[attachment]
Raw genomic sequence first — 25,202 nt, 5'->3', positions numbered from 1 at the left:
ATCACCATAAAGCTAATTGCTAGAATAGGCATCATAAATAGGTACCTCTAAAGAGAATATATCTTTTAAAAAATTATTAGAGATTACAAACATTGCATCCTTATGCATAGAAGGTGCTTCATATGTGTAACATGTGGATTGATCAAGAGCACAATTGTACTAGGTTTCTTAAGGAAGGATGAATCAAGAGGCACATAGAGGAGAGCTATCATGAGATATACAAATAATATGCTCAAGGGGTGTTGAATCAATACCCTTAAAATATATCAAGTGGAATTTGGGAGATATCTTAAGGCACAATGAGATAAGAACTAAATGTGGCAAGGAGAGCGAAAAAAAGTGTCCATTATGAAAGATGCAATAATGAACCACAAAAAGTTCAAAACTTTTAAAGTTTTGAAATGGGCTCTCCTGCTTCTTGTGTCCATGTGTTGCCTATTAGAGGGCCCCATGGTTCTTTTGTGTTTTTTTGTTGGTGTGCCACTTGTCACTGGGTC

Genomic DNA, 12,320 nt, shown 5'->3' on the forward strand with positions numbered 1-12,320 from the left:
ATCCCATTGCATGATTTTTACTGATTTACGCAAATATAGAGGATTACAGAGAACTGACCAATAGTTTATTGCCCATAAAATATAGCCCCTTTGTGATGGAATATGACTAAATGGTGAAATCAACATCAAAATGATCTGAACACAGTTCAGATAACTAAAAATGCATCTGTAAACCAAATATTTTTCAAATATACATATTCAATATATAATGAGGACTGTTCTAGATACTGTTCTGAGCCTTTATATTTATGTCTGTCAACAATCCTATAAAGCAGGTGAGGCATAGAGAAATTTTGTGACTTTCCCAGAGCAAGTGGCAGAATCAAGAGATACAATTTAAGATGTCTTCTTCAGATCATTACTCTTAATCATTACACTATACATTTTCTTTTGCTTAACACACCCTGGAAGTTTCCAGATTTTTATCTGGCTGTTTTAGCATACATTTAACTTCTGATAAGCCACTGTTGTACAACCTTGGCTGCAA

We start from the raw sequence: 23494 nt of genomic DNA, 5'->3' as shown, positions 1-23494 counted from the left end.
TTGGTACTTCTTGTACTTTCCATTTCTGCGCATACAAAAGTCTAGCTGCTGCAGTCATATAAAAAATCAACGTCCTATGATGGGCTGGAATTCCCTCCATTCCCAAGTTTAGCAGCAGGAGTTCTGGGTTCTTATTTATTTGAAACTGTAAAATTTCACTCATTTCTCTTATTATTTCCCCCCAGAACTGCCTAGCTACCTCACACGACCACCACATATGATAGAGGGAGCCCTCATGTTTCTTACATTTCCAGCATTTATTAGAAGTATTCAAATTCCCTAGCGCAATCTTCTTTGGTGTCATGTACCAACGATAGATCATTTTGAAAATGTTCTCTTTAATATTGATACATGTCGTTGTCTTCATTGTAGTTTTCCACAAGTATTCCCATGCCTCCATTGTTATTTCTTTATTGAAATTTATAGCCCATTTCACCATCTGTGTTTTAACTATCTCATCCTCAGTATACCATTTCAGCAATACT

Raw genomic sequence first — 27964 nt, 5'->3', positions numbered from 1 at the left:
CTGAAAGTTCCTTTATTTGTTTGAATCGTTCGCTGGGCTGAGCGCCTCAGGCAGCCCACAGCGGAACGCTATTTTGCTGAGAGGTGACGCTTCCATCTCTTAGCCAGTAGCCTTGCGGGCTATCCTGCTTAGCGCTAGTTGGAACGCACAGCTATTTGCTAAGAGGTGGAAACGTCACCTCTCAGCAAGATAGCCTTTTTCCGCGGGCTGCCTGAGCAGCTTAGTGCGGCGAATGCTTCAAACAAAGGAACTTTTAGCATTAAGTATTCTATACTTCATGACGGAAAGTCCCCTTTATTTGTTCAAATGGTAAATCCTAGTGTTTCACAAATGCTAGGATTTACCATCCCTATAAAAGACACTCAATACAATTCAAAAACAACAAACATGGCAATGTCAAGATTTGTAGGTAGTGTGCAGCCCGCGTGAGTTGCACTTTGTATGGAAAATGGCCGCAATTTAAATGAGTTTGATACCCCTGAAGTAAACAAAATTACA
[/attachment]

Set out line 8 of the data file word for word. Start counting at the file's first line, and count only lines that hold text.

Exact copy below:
CTGAAAGTTCCTTTATTTGTTTGAATCGTTCGCTGGGCTGAGCGCCTCAGGCAGCCCACAGCGGAACGCTATTTTGCTGAGAGGTGACGCTTCCATCTCTTAGCCAGTAGCCTTGCGGGCTATCCTGCTTAGCGCTAGTTGGAACGCACAGCTATTTGCTAAGAGGTGGAAACGTCACCTCTCAGCAAGATAGCCTTTTTCCGCGGGCTGCCTGAGCAGCTTAGTGCGGCGAATGCTTCAAACAAAGGAACTTTTAGCATTAAGTATTCTATACTTCATGACGGAAAGTCCCCTTTATTTGTTCAAATGGTAAATCCTAGTGTTTCACAAATGCTAGGATTTACCATCCCTATAAAAGACACTCAATACAATTCAAAAACAACAAACATGGCAATGTCAAGATTTGTAGGTAGTGTGCAGCCCGCGTGAGTTGCACTTTGTATGGAAAATGGCCGCAATTTAAATGAGTTTGATACCCCTGAAGTAAACAAAATTACA